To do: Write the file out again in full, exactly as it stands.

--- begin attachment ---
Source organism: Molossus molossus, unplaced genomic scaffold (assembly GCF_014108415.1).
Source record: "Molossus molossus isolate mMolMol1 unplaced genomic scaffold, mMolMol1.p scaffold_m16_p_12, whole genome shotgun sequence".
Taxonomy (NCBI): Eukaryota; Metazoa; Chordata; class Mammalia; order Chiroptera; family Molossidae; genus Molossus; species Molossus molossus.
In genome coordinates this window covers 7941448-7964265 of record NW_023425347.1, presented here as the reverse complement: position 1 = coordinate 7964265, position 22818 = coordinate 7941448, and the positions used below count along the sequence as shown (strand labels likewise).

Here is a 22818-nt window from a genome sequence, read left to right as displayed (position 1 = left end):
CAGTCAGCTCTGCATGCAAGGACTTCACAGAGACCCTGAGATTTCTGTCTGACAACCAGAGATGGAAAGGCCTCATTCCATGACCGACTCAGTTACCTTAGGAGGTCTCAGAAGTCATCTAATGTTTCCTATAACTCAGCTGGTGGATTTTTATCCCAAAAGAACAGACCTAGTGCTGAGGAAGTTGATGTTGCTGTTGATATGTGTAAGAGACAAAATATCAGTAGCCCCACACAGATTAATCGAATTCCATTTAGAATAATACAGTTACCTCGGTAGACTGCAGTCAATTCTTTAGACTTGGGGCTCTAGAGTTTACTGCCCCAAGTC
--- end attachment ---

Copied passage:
Source organism: Molossus molossus, unplaced genomic scaffold (assembly GCF_014108415.1).
Source record: "Molossus molossus isolate mMolMol1 unplaced genomic scaffold, mMolMol1.p scaffold_m16_p_12, whole genome shotgun sequence".
Taxonomy (NCBI): Eukaryota; Metazoa; Chordata; class Mammalia; order Chiroptera; family Molossidae; genus Molossus; species Molossus molossus.
In genome coordinates this window covers 7941448-7964265 of record NW_023425347.1, presented here as the reverse complement: position 1 = coordinate 7964265, position 22818 = coordinate 7941448, and the positions used below count along the sequence as shown (strand labels likewise).

Here is a 22818-nt window from a genome sequence, read left to right as displayed (position 1 = left end):
CAGTCAGCTCTGCATGCAAGGACTTCACAGAGACCCTGAGATTTCTGTCTGACAACCAGAGATGGAAAGGCCTCATTCCATGACCGACTCAGTTACCTTAGGAGGTCTCAGAAGTCATCTAATGTTTCCTATAACTCAGCTGGTGGATTTTTATCCCAAAAGAACAGACCTAGTGCTGAGGAAGTTGATGTTGCTGTTGATATGTGTAAGAGACAAAATATCAGTAGCCCCACACAGATTAATCGAATTCCATTTAGAATAATACAGTTACCTCGGTAGACTGCAGTCAATTCTTTAGACTTGGGGCTCTAGAGTTTACTGCCCCAAGTC